The Story of Abraham and Isaac Bible Study Guide

The sacrifice of Isaac was Abraham's ultimate test of faith

Abraham and Isaac
Abraham is about to sacrifice his son Isaac when he sees a ram in the thicket. DEA PICTURE LIBRARY / Getty Images

The story of Abraham and Isaac involves one of the most agonizing test—a trial both men pass because of their total faith in God. God instructs Abraham to take Isaac, the heir to God’s promise and sacrifice him. Abraham obeys, binding Isaac to the altar, but God intervenes and provides a ram to offer instead. After, God reinforces His covenant with Abraham.

Question for Reflection

As you read the story of Abraham and Isaac reflect on these thoughts:

Sacrificing one's own child is the ultimate test of faith. Whenever God allows our faith to be tested, we can trust that he has a good purpose in mind. Trials and tests reveal our obedience to God and the genuineness of our faith and trust in him. Tests also produce steadfastness, strength of character, and equip us to weather the storms of life because they press us closer to the Lord.

What do I need to sacrifice in my own life to follow God more closely?

Bible Reference

The story of God’s test of Abraham and Isaac appears in Genesis 22: 1–19.

Abraham and Isaac Story Summary

After waiting 25 years for his promised son, Abraham was told by God, "Take your son, your only son, Isaac, whom you love, and go to the region of Moriah. Sacrifice him there as a burnt offering on one of the mountains I will tell you about." (Genesis 22:2, NIV)

Abraham obeyed and took Isaac, two servants, and a donkey and set off on the 50-mile journey. When they arrived at God's chosen location, Abraham ordered the servants to wait with the donkey while he and Isaac went up the mountain. He told the men, "We will worship and then we will come back to you." (Genesis 22:5, NIV)

Isaac asked his father where the lamb was for the sacrifice, and Abraham answered that the Lord would provide the lamb. Saddened and confused, Abraham bound Isaac with ropes and placed him on the stone altar.

The Ultimate Test

Just as Abraham raised the knife to slay his son, the angel of the Lord called out to Abraham to stop and not harm the boy. The angel said he knew that Abraham feared the Lord because he had not withheld his only son.

When Abraham looked up, he saw a ram caught in a thicket by its horns. He sacrificed the animal provided by God, instead of his son.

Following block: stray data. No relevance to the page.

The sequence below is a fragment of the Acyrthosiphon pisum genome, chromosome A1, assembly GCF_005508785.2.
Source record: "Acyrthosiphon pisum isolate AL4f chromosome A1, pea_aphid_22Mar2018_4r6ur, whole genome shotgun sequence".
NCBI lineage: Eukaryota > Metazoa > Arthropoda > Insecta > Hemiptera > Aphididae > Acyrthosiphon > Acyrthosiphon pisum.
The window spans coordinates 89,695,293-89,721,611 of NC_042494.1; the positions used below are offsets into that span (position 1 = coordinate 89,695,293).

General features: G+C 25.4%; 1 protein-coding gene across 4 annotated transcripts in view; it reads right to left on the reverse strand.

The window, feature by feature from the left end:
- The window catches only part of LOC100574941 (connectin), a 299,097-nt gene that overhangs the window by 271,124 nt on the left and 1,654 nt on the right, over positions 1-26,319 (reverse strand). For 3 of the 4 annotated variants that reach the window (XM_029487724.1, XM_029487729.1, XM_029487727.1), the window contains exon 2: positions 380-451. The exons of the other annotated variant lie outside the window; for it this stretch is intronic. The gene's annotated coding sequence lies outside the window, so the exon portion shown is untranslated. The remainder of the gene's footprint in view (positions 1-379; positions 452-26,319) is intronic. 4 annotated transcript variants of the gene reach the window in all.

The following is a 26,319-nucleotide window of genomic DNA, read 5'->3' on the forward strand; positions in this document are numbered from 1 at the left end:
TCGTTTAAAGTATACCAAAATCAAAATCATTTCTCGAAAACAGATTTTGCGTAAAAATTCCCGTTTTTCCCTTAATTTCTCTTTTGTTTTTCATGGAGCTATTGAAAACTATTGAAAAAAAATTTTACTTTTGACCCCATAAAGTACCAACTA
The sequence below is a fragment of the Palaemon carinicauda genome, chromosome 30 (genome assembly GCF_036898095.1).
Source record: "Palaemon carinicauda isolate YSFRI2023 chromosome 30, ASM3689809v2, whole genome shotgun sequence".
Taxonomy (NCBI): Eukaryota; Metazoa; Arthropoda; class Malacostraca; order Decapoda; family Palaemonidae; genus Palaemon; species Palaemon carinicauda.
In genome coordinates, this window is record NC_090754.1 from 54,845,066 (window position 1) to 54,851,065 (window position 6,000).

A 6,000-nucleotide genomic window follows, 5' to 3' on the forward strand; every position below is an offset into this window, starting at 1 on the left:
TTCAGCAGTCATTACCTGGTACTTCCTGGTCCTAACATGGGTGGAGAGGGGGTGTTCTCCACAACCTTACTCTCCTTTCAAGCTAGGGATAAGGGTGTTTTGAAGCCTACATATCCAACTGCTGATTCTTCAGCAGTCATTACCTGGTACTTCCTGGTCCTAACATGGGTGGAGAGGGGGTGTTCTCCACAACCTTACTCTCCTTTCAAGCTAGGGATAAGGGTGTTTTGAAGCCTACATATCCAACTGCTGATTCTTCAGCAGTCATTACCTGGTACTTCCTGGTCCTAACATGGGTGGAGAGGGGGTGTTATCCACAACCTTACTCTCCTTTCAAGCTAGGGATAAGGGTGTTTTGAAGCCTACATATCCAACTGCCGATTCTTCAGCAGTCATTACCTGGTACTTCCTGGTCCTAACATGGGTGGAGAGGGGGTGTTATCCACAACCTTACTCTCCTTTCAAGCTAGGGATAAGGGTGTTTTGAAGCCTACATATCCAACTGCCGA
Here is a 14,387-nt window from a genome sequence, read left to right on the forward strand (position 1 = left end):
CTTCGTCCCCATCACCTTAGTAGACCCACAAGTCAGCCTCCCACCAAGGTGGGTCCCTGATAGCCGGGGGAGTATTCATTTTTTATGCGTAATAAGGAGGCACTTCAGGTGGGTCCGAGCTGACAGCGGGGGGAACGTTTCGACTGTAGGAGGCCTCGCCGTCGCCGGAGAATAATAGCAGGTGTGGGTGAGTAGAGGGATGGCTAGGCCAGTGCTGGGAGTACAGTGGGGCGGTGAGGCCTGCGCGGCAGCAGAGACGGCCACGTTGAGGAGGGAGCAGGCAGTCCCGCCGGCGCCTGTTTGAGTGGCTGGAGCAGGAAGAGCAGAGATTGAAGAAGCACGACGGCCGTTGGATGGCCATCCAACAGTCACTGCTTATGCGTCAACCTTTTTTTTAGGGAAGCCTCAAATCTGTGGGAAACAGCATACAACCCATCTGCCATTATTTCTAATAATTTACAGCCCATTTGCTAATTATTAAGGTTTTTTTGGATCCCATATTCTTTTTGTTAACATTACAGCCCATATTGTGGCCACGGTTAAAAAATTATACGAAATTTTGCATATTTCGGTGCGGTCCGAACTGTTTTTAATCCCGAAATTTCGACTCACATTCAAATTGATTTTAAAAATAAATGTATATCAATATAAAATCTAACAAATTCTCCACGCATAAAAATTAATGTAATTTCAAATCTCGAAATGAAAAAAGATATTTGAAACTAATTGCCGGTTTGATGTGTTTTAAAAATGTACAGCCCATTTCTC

Then the angel of the Lord called to Abraham and said:

"I swear by myself, declares the LORD, that because you have done this and have not withheld your son, your only son, I will surely bless you and make your descendants as numerous as the stars in the sky and as the sand on the seashore. Your descendants will take possession of the cities of their enemies, and through your offspring all nations on earth will be blessed, because you have obeyed me." (Genesis 22:16-18, NIV)


Trust: Earlier God had promised Abraham that he would make a great nation of him through Isaac. This knowledge forced Abraham to either trust God with what mattered most to him or to distrust God. Abraham chose to trust.

Isaac also had to trust in God and his father to willingly become the sacrifice. The young man had been watching and learning from his father Abraham, one of the most faithful figures in Scripture. 

Obedience and Blessing: God was teaching Abraham that covenant blessings require total commitment and obedience to the Lord. Abraham’s willingness to surrender his beloved, promised son secured the fulfillment of God’s promises to him.

Substitutionary Sacrifice: This incident foreshadows God's sacrifice of his only son, Jesus Christ, on the cross at Calvary, for the sins of the world. When God commanded Abraham to offer Isaac as a sacrifice, the Lord provided a substitute for Isaac in the same way he provided Christ as our substitute through his sacrificial death. God's great love for us required of himself what he did not require of Abraham.

Points of Interest

Abraham told his servants "we" will come back to you, meaning both he and Isaac. Abraham must have believed God would either provide a substitute sacrifice or would raise Isaac from the dead.

Mount Moriah, where this event took place, means "God will provide." King Solomon later built the first Temple there. Today, the Muslim shrine The Dome of the Rock, in Jerusalem, stands on the site of the sacrifice of Isaac.

The author of the book of Hebrews cites Abraham in his "Faith Hall of Fame," and James says Abraham's obedience was credited to him as righteousness.

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Your Citation
Zavada, Jack. "The Story of Abraham and Isaac Bible Study Guide." Learn Religions, Dec. 6, 2021, Zavada, Jack. (2021, December 6). The Story of Abraham and Isaac Bible Study Guide. Retrieved from Zavada, Jack. "The Story of Abraham and Isaac Bible Study Guide." Learn Religions. (accessed March 28, 2023).

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